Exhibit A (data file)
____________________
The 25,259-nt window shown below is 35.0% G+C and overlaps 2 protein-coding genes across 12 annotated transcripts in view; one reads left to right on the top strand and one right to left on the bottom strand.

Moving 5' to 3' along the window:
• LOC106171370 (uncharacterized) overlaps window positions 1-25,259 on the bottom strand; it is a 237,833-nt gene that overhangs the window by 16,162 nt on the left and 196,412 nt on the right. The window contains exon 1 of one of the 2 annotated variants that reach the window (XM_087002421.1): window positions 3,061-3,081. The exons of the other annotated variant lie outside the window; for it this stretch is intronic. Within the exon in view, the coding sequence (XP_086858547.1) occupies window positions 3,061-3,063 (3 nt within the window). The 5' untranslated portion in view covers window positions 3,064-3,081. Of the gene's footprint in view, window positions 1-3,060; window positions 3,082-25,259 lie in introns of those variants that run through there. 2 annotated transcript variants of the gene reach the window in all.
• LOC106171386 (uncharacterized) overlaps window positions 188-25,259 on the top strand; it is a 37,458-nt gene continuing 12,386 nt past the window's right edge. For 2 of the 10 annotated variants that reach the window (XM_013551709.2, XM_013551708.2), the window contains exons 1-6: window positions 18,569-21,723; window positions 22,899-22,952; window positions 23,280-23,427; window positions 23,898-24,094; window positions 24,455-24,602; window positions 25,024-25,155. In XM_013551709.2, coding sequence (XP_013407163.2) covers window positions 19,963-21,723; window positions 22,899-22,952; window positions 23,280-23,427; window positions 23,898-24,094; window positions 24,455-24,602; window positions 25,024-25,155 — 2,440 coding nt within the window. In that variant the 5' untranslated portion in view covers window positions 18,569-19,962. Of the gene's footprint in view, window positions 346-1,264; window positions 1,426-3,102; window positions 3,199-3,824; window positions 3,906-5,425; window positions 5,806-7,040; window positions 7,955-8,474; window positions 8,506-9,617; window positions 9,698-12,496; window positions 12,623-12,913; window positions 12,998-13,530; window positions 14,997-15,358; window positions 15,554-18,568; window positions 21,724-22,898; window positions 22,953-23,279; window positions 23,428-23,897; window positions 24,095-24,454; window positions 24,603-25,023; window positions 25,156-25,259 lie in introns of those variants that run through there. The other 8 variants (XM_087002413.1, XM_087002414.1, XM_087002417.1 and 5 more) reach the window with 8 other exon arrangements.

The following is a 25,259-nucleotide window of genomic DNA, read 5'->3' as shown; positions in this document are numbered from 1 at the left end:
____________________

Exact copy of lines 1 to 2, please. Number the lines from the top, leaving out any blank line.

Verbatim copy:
The 25,259-nt window shown below is 35.0% G+C and overlaps 2 protein-coding genes across 12 annotated transcripts in view; one reads left to right on the top strand and one right to left on the bottom strand.

Moving 5' to 3' along the window: